Baby Boomers, that is, people born about one year after World War II until about 1964, are aging in record numbers. The oldest among them have already turned 70, while their youngest cohorts are about 18 years younger. As this population continues to age, the services they require will increase in demand.
There were about 76 million boomers still alive in 2005. This group is making demands on the economy in many ways, and one of the main ways is in health care. One innovation that boomers will demand more of is a new way to treat cataracts and other vision problems, intra-ocular lenses. Alcon Laboratories developed a lens called ReSTOR which most likely will be highly desired by people who would like to improve their vision without using eyeglasses, contact lenses, or laser surgery.
One other innovation which is getting some interest by boomers is something called balloon kyphoplasty. This surgical procedure is designed to alleviate pain and correct spinal fractures resulting from osteoporosis and/or cancer. Since 199 over 115,000 spinal fractures have been treated with balloon kyphoplasty.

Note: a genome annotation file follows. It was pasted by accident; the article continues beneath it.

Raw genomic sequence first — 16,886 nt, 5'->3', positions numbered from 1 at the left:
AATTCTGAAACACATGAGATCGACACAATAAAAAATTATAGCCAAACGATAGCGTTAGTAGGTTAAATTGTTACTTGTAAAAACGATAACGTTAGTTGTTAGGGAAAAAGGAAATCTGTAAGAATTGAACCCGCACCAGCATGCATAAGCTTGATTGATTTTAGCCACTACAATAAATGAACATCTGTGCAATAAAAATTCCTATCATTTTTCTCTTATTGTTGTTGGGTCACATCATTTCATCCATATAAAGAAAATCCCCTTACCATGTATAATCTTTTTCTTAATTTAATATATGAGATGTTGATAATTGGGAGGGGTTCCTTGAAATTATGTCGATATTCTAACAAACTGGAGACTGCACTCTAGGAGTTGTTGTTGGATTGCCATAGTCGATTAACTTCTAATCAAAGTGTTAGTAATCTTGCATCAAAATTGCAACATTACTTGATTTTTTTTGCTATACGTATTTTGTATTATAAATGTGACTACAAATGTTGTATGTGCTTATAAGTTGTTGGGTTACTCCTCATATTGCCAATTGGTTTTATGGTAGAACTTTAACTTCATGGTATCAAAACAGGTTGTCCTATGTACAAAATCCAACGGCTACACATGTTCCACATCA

“We’ve been impressed at how, in a relatively short time, balloon kyphoplasty has been so widely accepted by orthopedic surgeons and neurosurgeons,” said one observer.
Baby boomers will also be choosing nursing homes and assisted living arrangements as they age. Recently Dry Harbor Nursing Home and Rehabilitation Center has enlarged its team and improved its cardio-pulmonary center just in time to accommodate the expected increase in demand. Located in Middle Harbor, Queens, Dry Harbor Nursing Home has a 360-bed facility and boasts one of the largest and most comprehensive rehab teams in the borough.
Just as the boomers made their impact on pop culture, politics and much else in the American cultural scene when they were younger, they are changing the field of healthcare as they age.